Can Europe Make It?

Varosha and political ineptitude

It seems that Varosha has not only been abandoned by the United Nations and by the European Union but also by the Cyprus government.

Andreas C Chrysafis
26 October 2020
Ghosts of Famagusta
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Andreas C Chrysafis. All rights reserved.

During the EU’s Special Foreign Affairs Summit in Brussels (October 1-2) both Cyprus and Greece were politically outmanoeuvred and convinced to make a U-turn on their intentions to secure EU sanctions against Turkey. They failed to use the power of their veto to change the course of political events to their advantage in their national interests.

A unanimous decision during the previous EU Summit last June, the leaders agreed to enforce sanctions against Turkey at the October Summit. Both Greece and Cyprus anticipated the EU would finally take a stand against Turkey’s military provocations and support member-states.

It was not to be. Driven by political and financial self-interests, some EU members refused to employ sanctions on Turkey this time around and decided for a postponement to December instead. Meanwhile a furious Erdogan warned the European Union of “serious repercussions” if they dared to impose sanctions on Turkey in favour of pirate states – meaning Cyprus.

The main objective of the Leaders Summit was to secure sanctions against 40 Belarusian officials accused of vote rigging and political repression but not the President of Belarus; also EU/China relations and Turkey’s provocation in the Eastern Mediterranean. The threat of veto by the Greek alliance could seriously jeopardize EU plans, for without a unanimous decision there could be no sanctions! The outcome of such a dissent would be a humiliating defeat for the bureaucratic institution.

The Greeks argued that a two-tier EU foreign policy could not be accepted in a democratic institution and insisted they will veto all proposed sanctions on Belarus unless Turkey also received the same treatment approved, at the June Summit. A stalemate ensued.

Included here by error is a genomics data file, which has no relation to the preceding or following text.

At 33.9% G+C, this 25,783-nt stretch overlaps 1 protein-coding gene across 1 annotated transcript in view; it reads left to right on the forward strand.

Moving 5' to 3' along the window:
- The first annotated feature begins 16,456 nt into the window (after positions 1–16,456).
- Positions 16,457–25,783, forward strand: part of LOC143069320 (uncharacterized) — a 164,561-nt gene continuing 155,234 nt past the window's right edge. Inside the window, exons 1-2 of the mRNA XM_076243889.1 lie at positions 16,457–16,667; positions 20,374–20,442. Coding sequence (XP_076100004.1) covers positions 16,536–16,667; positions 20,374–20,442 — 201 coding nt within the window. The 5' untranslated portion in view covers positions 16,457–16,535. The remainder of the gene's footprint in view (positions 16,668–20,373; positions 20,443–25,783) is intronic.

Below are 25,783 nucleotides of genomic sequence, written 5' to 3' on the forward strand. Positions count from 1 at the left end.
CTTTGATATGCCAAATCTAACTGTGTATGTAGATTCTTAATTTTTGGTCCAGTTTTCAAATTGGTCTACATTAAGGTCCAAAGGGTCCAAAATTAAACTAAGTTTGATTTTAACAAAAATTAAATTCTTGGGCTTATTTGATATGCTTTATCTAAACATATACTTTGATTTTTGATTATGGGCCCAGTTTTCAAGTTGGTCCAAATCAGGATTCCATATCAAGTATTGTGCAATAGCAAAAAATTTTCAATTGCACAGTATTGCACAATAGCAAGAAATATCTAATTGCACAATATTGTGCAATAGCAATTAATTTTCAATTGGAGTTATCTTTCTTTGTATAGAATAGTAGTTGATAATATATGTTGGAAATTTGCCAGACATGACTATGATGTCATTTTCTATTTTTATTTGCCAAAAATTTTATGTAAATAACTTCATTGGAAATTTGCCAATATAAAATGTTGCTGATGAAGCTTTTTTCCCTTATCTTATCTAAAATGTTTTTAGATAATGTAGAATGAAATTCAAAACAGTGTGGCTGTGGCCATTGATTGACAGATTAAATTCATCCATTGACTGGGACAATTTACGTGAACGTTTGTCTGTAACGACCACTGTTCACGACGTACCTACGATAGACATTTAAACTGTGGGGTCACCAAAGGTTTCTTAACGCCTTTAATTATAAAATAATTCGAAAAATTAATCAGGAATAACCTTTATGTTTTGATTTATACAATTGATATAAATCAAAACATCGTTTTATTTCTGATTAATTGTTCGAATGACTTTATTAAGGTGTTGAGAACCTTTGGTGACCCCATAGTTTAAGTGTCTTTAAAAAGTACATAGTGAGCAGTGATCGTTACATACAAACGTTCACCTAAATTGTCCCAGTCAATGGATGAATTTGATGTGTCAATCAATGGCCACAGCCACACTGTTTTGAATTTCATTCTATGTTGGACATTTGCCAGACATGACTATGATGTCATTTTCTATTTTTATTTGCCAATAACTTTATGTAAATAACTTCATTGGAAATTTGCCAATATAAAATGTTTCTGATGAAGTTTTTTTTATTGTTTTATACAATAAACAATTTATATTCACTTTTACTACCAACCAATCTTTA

Political skulduggery

The threat of defeat was very real and political skulduggery commenced behind the scenes. Germany’s chancellor Angela Merkel – a powerful ally of Turkey – and the European Commission president Ursula von der Leyen insisted that a unanimous vote for sanctions was critical at the Summit. Subsequently, the political arm-twisting against the Greek alliance escalated.

Fierce political haggling and juggling ensued in the dark corridors of power, for they could not allow a small island to jeopardize their greater plans. But, little Cyprus – small fry indeed – was quickly gobbled up by EU piranhas.

Germany holding the revolving EU presidency came up with a convincing plan for both Greece and Cyprus. But, for the plan to succeed, they needed a political deviation of sorts and persuaded Ankara to withdraw its illegal exploration drilling ship Oruc Reis from Greek waters.

The move would allow “negotiations” to start between Greece and Turkey and reduce the risk of a military conflict. Oruc Reis returned to Turkey for “maintenance purposes but without any guarantees not to issue another Navtex and return if necessary.

Prime Minister of Greece Kyriakos Mitsotakis joined in the political skulduggery and agreed to abandon Greece’s veto on Belarus. Pleased with the result, Chancellor Merkel and Mitsotakis went on to influence President Anastasiades.

Presented with a cleverly worded EU statement without substance, soon President Anastasiades had also forsaken the idea of a Cyprus veto.

The statement reassured him that: “The EU strongly condemns the violations of the sovereign rights of the Republic of Cyprus and will review Turkey’s behaviour in December and impose sanctions if its provocations have not stopped.” It was also announced that “a five-party negotiations” to resolve the Cyprus issue would be scheduled under the auspices of the UN Secretary-General Antonio Guterres.

The door of the trap was then shut and little Cyprus opened the way for EU sanctions against Belarus. A similar EU tactic was employed in the past when Cyprus decided to vote for sanctions (instead of abstaining) against Ukraine. The Anastasiades decision triggered immediate retaliation by Russia and imposed trade sanctions against Cyprus.

Varosha

No sooner had the ink dried on the paper than Sultan Recep Tayyip Erdogan, smug about having escaped EU sanctions, again went on the offensive and announced his next bombshell: Varosha with its closed off beach area would be reopened and re-inhabited under Turkish Administration on the 8th of October 2020 and this is only the beginning!”